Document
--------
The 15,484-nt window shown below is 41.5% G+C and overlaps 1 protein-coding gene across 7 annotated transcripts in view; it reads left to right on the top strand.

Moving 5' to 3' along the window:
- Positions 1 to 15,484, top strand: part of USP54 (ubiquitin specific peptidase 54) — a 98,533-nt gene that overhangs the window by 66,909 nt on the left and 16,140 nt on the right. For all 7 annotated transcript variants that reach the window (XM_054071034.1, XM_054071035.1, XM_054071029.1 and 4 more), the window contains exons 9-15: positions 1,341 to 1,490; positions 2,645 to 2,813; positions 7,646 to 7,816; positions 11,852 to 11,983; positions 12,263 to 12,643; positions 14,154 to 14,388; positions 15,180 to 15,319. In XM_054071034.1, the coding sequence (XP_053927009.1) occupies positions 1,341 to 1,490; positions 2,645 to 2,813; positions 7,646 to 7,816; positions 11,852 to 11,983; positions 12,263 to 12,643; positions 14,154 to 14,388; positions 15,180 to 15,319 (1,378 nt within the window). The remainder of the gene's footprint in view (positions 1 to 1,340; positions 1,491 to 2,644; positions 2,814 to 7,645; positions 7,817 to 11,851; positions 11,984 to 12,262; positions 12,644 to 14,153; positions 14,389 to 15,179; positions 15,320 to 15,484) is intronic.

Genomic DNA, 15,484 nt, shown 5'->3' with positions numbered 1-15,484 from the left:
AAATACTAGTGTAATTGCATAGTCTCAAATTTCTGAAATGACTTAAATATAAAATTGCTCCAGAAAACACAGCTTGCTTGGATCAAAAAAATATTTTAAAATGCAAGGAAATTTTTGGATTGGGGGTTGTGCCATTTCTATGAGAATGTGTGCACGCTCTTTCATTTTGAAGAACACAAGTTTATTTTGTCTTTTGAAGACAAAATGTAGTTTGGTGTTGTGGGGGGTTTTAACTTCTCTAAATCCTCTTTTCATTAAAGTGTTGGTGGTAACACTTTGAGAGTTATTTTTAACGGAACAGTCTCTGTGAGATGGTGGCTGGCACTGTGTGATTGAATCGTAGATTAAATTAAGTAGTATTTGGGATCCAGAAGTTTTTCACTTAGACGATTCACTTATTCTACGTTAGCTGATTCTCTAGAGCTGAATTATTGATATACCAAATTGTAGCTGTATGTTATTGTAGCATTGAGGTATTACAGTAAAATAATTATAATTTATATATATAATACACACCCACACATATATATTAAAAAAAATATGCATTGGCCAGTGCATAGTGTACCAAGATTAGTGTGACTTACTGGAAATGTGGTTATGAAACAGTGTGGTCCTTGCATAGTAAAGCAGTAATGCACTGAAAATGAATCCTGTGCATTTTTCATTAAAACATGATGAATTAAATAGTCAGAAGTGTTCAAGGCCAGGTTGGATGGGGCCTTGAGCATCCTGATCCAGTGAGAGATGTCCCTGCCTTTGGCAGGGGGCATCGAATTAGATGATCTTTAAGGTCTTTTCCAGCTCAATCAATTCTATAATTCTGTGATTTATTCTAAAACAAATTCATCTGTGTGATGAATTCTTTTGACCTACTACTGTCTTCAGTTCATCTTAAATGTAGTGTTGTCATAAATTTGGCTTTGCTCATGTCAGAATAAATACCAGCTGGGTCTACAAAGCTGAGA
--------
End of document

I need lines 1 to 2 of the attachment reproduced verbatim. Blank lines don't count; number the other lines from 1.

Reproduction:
The 15,484-nt window shown below is 41.5% G+C and overlaps 1 protein-coding gene across 7 annotated transcripts in view; it reads left to right on the top strand.

Moving 5' to 3' along the window: